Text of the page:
Previous HCCI analyses showed that point-of-sale prices for insulin doubled between 2012 and 2016 and that higher prices were associated with higher out-of-pocket spending on insulin (see here and here). Updated results show that insulin spending continued to rise over the 2015-19 period. Average monthly out-of-pocket spending on insulin in the HCCI sample rose from $68 in 2015 to $82 in 2019 (Figure 1).

The proportion of individuals taking insulin with monthly out-of-pocket spending on insulin below $35 dropped from 34% in 2015 to 30% in 2019 (Figure 2). At the same time, the percent of individuals with average monthly spending over $200 rose from 6% in 2015 to 9% in 2019. Higher average monthly spending may be a result of two factors: first, rising insulin prices, and second, a greater proportion of individuals filling prescriptions for larger supplies, e.g., a 60-day supply vs. a 30-day supply.

To examine the role of supply size, we calculated the distribution of fill days per claim in our data. We found that in 2019, 34.5% of claims were for a fill larger than 30 fill days, compared to 27.7% in 2015. This finding suggests that there is some movement in our sample towards fills of larger amounts over time which may contribute to the growth in the percent of individuals with average monthly spending above $200.

Data Considerations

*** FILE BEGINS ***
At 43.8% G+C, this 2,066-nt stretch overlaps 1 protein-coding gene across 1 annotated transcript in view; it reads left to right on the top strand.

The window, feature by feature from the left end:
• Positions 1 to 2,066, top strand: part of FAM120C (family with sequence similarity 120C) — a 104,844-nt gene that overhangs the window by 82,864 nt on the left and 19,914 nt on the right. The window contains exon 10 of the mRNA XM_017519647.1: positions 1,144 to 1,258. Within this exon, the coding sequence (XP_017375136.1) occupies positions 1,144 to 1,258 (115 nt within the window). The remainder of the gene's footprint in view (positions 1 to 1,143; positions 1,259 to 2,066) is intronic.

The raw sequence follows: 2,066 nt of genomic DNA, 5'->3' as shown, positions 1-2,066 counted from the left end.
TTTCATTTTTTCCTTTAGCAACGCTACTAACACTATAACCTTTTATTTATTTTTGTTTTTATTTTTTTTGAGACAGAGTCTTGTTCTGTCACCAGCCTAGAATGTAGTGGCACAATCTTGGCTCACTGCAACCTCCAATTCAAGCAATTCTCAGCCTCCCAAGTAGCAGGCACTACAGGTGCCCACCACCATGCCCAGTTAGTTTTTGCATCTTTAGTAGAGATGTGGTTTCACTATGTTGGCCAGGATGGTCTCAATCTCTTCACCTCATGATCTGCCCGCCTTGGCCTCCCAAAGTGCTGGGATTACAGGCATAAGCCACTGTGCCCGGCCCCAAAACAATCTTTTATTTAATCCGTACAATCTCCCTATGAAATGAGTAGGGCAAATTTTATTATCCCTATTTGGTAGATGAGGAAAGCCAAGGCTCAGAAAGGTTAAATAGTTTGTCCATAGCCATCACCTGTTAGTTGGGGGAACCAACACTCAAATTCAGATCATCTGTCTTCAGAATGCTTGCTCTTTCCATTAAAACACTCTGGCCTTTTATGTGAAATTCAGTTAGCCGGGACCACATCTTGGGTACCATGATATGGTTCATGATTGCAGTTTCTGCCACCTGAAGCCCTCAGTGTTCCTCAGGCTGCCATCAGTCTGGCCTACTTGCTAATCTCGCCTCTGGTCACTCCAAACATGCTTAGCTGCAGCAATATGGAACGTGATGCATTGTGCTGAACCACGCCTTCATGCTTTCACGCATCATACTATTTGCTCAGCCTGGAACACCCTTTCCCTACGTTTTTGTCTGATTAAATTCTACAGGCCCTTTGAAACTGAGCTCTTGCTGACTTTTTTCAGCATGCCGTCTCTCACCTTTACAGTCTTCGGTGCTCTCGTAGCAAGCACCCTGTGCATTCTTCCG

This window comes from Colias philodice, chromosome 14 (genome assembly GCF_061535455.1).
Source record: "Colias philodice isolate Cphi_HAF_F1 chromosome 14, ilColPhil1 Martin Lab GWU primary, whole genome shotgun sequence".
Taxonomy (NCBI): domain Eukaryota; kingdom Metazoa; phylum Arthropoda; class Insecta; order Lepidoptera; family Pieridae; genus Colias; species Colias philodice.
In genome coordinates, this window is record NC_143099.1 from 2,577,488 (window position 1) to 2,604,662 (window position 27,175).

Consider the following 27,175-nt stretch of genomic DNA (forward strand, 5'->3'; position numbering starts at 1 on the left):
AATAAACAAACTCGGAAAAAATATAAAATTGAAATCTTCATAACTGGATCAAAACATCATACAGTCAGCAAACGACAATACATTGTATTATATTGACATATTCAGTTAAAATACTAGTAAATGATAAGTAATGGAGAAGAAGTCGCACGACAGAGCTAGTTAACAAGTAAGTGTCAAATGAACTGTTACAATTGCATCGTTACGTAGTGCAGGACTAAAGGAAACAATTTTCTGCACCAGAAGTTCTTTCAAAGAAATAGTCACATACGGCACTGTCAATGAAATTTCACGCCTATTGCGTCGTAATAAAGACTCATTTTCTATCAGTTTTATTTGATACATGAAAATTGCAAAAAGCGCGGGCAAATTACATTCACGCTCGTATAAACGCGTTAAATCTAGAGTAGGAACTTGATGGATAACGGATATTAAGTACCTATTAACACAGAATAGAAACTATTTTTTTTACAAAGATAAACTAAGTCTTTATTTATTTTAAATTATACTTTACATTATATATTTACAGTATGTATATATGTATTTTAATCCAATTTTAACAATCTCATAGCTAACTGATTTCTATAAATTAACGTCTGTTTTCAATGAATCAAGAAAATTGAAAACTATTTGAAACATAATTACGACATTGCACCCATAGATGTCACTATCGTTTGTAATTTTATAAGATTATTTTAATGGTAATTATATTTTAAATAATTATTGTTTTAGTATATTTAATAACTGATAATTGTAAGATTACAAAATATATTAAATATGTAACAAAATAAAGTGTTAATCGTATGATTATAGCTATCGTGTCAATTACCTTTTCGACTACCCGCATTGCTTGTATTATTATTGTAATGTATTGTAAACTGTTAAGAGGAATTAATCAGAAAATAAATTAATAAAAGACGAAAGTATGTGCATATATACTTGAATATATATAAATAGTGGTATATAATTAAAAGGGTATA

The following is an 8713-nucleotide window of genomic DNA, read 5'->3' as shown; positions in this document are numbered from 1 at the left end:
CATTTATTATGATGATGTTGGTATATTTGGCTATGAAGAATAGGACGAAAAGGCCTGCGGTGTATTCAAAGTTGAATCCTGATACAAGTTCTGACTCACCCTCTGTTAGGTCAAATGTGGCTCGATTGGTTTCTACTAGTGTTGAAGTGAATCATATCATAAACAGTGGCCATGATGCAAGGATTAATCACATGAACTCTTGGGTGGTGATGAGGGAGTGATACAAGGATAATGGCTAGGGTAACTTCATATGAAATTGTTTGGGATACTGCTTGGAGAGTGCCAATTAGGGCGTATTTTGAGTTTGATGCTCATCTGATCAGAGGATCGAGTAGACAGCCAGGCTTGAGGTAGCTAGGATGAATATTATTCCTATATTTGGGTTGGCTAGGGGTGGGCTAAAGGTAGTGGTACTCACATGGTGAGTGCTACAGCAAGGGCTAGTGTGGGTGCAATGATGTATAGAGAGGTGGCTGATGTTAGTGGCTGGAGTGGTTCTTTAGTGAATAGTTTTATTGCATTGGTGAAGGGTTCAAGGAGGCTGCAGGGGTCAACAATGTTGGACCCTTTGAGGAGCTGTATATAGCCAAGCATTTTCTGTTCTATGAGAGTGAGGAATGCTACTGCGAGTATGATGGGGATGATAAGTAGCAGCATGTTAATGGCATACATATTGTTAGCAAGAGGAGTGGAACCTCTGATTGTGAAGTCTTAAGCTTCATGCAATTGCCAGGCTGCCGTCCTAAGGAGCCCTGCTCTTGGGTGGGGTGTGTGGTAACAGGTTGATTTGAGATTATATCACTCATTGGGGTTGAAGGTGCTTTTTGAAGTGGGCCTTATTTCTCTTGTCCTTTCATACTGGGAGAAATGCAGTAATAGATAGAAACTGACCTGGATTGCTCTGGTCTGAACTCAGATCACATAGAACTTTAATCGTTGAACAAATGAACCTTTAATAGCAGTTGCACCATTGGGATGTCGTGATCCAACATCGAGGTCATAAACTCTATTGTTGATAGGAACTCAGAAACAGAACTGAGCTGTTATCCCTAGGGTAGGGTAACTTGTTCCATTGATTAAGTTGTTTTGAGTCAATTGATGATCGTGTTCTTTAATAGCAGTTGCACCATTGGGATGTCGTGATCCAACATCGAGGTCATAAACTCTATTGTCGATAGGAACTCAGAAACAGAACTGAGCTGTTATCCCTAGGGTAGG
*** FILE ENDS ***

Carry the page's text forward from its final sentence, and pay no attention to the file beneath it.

Rising insulin spending poses a potentially major access challenge for the over 34 million Americans with diabetes. Importantly, our results apply only to people with employer sponsored health insurance. Further, the HCCI data is a subsample of this population; based on the best information available to us, we believe that the racial and ethnic distribution of the population in HCCI's data is similar to the national employer-sponsored insurance population. Nationally, however, Black and Hispanic populations are under-represented in employer-sponsored insurance, and as such insulin use and spending (and related costs of diabetes care and complications) among these individuals is likely under-represented in our findings. This consideration is especially important given that diabetes disproportionately affects Black, Hispanic, and American Indian/Alaska Native populations and that these populations receive relatively worse quality of diabetes care

  • Methods Note

    Methods Note

    We calculated monthly out-of-pocket spending on fills for prescriptions of all types of insulin products (pulled from the U.S. Food and Drug Administration National Drug Code Directory) using claims data from the Health Care Cost Institute. In Table 1, our sample included individuals enrolled in employer-sponsored insurance coverage for at least one month during calendar year 2019, who were under the age of 65, and filled at least one prescription for insulin during the year. In Figure 1, our sample included individuals enrolled in employer-sponsored insurance coverage for at least one month during calendar years 2015-2019, who were under the age of 65, and filled at least one prescription for insulin during the study period. We did not restrict to individuals with type 1 diabetes.

     

    Out-of-pocket spending is the total amount paid by the patient at the point of sale and includes amounts applied to a deductible, as well as any required co-insurance or co-pay. Average out-of-pocket spending reflects total out-of-pocket spending on all claims filled per member per month for all months in each year.

By accepting you will be accessing a service provided by a third-party external to https://healthcostinstitute.org/